Frasier views her current work as the tip of the iceberg. She’s determined to become a voice of possibility for the philanthropy industry.

It’s already happening. Frasier is fast becoming an in-demand trainer and sought-after speaker on the speakers’ circuit, with engagements now booked well into next year. Next month she’s facilitating an in-person workshop for GrantSpace in Atlanta. Days later she’ll be moderating a panel at Rainbow Push Coalition’s Conference in Atlanta.

The Makings of a Compassionate Leader

A proud Gullah native of the Sea Islands of Charleston, Frasier was raised with a powerful sense of connection to African culture. “There was immense pride among a people who lived in pervasive poverty.” The elders were “fiercely proud,” Frasier says, which fostered a healthy sense of self-esteem.

Her father was a military man so this afforded opportunities for personal growth through travel. “I was exposed to the world at a very young age,” she says. “My mind was on I’ve got to find a way to connect my little town to the world because there’s so much more out there. My work is trying to create a place where people know they can do more and be more.”

Frasier excelled at school before going onto receive a bachelor’s degree in political science at Tuskegee. During her sophomore year, she did a summer internship at the White House that was, “probably the most pivotal job I didn’t get paid to do,” she says. Working within the corridors of power in Washington, she learned about the relationship between policy, money, and community change.

“That’s where I understood how organizations in the community have to make their voice heard on a legislative level. It’s really about how do you connect with your lawmakers so they commit the dollars to support our programs and projects.”

Meet The Woman On a Mission To Disrupt Philanthropy Through Tech

Quinetha Frasier giving a talk at Money Smart Week Georgia

After graduating in 1998, Frasier worked her way up in various positions in funding, strategy, and social impact in and around Alabama and South Carolina. Nonetheless, making the decision to pursue an MBA at Webster University in 2004 has been pivotal to her success, she says.

“When you start a company, for-profit or non-profit, you’re trying to build the first block. Having an MBA taught me how to look at the entire system, all the blocks. And create the infrastructure to run a sustainable business.”

“Something as simple as how to read financial statements means that when I talk to an organization that’s trying to raise capital they don’t understand their numbers, they don’t understand their financials, or the need to have those reports, I am able to bring expertise and value to them in a way that I wouldn’t have been able to do if I didn’t have an MBA.”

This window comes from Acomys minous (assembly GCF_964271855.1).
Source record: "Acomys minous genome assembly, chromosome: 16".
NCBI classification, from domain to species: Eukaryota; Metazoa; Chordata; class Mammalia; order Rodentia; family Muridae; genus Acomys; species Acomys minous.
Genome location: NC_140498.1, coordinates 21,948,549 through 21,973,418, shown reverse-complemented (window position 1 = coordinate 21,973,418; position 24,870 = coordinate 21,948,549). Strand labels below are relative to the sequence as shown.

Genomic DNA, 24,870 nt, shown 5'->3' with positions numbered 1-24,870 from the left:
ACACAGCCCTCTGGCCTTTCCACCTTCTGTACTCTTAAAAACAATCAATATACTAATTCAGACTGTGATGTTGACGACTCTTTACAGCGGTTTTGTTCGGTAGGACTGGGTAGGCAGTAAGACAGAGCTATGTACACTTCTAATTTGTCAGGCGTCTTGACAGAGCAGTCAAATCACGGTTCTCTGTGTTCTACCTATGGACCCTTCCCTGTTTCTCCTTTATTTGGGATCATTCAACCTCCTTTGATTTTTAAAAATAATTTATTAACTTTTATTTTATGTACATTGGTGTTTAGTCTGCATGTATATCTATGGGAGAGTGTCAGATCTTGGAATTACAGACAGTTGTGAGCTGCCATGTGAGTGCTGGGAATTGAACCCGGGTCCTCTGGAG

I would never have had the courage to step out and be a full-time business owner had I not moved to a place where I saw so many African-Americans demonstrating business ownership.”

Frasier, known for her charismatic personality, attributes at least some of her accomplishments to residing in Atlanta. “I would never have had the courage to step out and be a full-time business owner had I not moved to a place where I saw so many African-Americans demonstrating business ownership.”

She founded her first advisory firm, FirstBorn Group, in 2004 to consult with non-governmental organizations and then relocated to Atlanta to work on her startup full time. In 2013 she co-founded Social Mission Architect, which advised organizations like GA Appleseed and Georgia Tech Scheller Business School about creating and sustaining earned income.

Prior to joining MyPledger, Que was traveling back and forth to Charleston. She co-founded and managed the African American Leadership Council, a dynamic group of 75 minority philanthropists in Charleston, SC- who pledged to raise $2 million to support education.

“The way that our community becomes stronger and gets better comes from within. That means that we have to all put our gifts, talents, intellect and sometimes just our straight up elbow grease into our community to raise money from ourselves to support the kids and the institutions within our community.”

Frasier combines rare qualities of compassion and ambition. She is a visionary who embodies all the traits of a dynamic entrepreneur. Expect to hear more from this powerhouse over the coming months.

Follow Kunbi Tinuoye on Twitter@Kunbiti